the implementation of the "secret
resolutions of Bludan," Syria,
adopted in June, 1946.
But both Britain and the Jew-
ish agency for Palestine minimized
the importance of the newly an-
nounced Arab League Council
campaign to "take milita'ry pre-
cautions" on the borders of Pal-
A spokesman for the Jewish
agency said it was obviously a
"propaganda threat" timed with
developments in Unitedl Nations
Assembly's attempts to find a
solution for the Palestine prob-
British sources said the Arab
countries would be unable to mus-
ter any major military forces at
short notice.

Explained by
Dun gan, Welsh
Officers Define Aims
Of NationalGroup
The National Student Associa-
tion is no rabble rousing, flag
waving or "radical liberal" organ-
ization, Ralph Dungan, national
vice-president of NSA told a stu-
dent audience last night at the
Rackham lecture hall.
Discussing the NSA relationship
with the International Union of
Students, Dungan explained that
while NSA would take political
action only in cases pertaining to
students directly, the association
would cooperate with IUS, in such
matters as exchange students, stuw
dent travel tours and student re-
Answers Query
Queried as to NSA defense plans
against accusations of coopera-
tion with a so-called "Commu-
nist front" group, Dungan replied
that through positive action, and
clear logical reasoning, NSA
could successfully avoid political
"You can't legislate against an
idea," he said,
Equal Opportunities Aim
Harvey Weisberg, Michigan's re-
gional chairman, clarifying NSA
policies on racial discrimination
in education and on the academic
freedom question, told the group
that with the constitution of NSA
resting largely on that of the
NSA, the association would work
toward the equalization of educa-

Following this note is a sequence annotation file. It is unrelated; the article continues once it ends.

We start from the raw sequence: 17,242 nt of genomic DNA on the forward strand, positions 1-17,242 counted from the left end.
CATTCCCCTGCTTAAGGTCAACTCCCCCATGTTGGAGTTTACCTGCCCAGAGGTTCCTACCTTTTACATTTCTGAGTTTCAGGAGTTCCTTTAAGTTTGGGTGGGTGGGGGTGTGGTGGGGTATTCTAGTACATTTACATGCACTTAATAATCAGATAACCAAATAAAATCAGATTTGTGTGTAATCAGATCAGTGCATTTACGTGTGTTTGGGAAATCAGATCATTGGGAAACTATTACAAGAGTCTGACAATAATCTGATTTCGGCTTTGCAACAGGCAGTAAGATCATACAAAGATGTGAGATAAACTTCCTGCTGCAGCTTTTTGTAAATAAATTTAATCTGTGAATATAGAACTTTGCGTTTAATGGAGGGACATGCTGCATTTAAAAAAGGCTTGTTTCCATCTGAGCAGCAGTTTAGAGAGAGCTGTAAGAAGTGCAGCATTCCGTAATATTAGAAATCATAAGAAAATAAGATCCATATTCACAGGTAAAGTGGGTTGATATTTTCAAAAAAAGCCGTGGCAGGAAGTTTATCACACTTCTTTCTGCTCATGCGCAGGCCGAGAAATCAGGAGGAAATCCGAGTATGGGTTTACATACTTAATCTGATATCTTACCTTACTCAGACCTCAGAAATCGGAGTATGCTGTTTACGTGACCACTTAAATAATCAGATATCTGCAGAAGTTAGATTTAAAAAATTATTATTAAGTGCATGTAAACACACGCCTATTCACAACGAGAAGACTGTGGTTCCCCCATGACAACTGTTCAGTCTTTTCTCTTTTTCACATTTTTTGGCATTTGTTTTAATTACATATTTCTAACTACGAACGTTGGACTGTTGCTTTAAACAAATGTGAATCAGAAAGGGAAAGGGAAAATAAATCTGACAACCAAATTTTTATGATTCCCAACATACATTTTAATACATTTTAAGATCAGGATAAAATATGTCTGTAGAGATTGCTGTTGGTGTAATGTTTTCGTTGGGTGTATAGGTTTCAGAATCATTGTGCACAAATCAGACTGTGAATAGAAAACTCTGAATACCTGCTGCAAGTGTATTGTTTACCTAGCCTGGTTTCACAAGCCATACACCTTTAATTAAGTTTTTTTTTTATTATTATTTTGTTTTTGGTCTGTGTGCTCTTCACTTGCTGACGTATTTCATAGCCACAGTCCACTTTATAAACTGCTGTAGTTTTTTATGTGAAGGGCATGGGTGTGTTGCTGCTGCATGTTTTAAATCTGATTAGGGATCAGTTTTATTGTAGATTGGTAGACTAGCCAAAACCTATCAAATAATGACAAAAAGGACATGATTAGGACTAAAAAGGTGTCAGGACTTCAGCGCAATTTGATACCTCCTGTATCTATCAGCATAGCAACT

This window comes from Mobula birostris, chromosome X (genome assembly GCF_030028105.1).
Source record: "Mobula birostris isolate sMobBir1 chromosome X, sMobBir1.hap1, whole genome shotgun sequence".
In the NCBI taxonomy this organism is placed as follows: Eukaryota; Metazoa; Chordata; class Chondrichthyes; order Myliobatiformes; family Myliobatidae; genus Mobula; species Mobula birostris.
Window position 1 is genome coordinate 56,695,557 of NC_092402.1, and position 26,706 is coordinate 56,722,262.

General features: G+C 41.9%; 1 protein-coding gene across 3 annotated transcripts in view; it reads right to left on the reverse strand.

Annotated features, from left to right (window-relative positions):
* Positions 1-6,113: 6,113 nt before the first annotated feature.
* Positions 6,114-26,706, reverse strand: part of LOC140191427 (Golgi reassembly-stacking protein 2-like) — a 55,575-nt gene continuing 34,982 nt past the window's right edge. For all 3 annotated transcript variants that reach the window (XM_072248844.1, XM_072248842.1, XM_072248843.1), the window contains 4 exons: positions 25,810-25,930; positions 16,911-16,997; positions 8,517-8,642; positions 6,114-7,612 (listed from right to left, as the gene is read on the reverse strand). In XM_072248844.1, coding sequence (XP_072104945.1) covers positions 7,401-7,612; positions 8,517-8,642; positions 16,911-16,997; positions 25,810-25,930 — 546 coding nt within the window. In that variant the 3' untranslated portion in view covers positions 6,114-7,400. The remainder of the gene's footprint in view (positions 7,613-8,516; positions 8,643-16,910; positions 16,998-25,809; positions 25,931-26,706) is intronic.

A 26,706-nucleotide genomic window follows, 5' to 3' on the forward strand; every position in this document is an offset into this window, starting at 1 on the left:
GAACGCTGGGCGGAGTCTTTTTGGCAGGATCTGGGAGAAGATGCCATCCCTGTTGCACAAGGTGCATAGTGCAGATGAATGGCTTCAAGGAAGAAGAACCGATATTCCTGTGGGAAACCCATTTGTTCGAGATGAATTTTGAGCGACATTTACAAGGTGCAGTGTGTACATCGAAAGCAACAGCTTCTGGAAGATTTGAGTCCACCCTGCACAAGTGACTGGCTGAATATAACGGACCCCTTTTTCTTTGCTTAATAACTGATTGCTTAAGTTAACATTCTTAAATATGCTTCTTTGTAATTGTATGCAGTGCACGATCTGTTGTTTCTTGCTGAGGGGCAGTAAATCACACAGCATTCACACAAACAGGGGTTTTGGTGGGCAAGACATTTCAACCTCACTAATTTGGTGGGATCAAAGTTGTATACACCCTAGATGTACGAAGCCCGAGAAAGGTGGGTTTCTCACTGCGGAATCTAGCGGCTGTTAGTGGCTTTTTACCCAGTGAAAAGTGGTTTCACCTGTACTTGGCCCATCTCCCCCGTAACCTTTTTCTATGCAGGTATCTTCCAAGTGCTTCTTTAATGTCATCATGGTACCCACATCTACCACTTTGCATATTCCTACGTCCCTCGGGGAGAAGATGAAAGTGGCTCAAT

tional opportunities and better
cooperation between students,
faculties and administrations.
He warned, however,nthat no
project can be 100 per cent suc-
cessful at all times and that
achievement of these goals would,
of necessity, be the result of time
and compromise.
William Welsh, national NSA
president, outlining NSA basic or-
ganization and aims, set as long
range goal the establishment of
an actual educational community,
to be achieved through student
governments on all college cam-
puses, with NSA as a coordinat-
ing, central agency.
Rushees Will
State Choices
Choices of fraternity houses will
be made today by the fall semes-
ter's record crop of rushees from 9
a.m. to 5 p.m. at a booth outside of
Rm. 2 in University Hall.
Forms will be available at the
booth for all who have taken part
in the eleven day pledge period
just ended. No further period will
be allotted and no rushees will
pledge unless they indicate their
preferences, Joe Wimsatt, the In-
ter-Fraternity Council's rushing
and pledging chairman pointed
Preferences of rushees will be
matched this week-end with
choices:of the fraternities and
pledging will take place early next
A period of no communication is
in effect now between the rushees
and the fraternity houses and will
continue until Sunday night when

World News At A Glance
By The Associated Press
LONDON, Oct, 9-An authoritative government source said today
Britain also will renounce her claim to some of the Italian warships
awarded her by the peace treaty, in keeping with the Western Powers'
policy of supporting the non-Communist government of Premier Al-
cide De Gasperi.
* * *' *
DETROIT, Oct. 9-Three of the six labor members of De-
troit's Labor-Management-Citizens Committee threatened today
to abandon the tri-partite mediation experiment unless action is
taken in the seven-week-old CIO garage mechanics' strike.
* * * *
BATAVIA, Java, Oct. 9-Six Dutch "clearing sweeps," in which
Indonesian Republicans said tanks and motorized infantry were
used, were launched yesterday against Indonesian units behind Dutch
lines in Java, a Netherlands army communique announced today.
NEW YORK, Oct. 9-The CIO National Maritime Union today
voted a $2,000,000 fund which union President Joseph Curran said
"will help us set up apparatus to insure waging successfully a
strike against ship owners" if necessary next summer.
* * * *
JACKSON, Mich., Oct. 0 -. Fifty-nine representatives from

Local Night Life Shows Improvement

The night life situation in Ann
Arbor, often subject to ridicule,
is gradually getting better, a re-

scheduling of Henry V, is being
made this semester.
Also the opening of the "Col-
lege Club" Sunday should help

Variety is provided to some ex-
tent during the year by all-cam-
pus and restricted dances featur-
ing well-known performers. some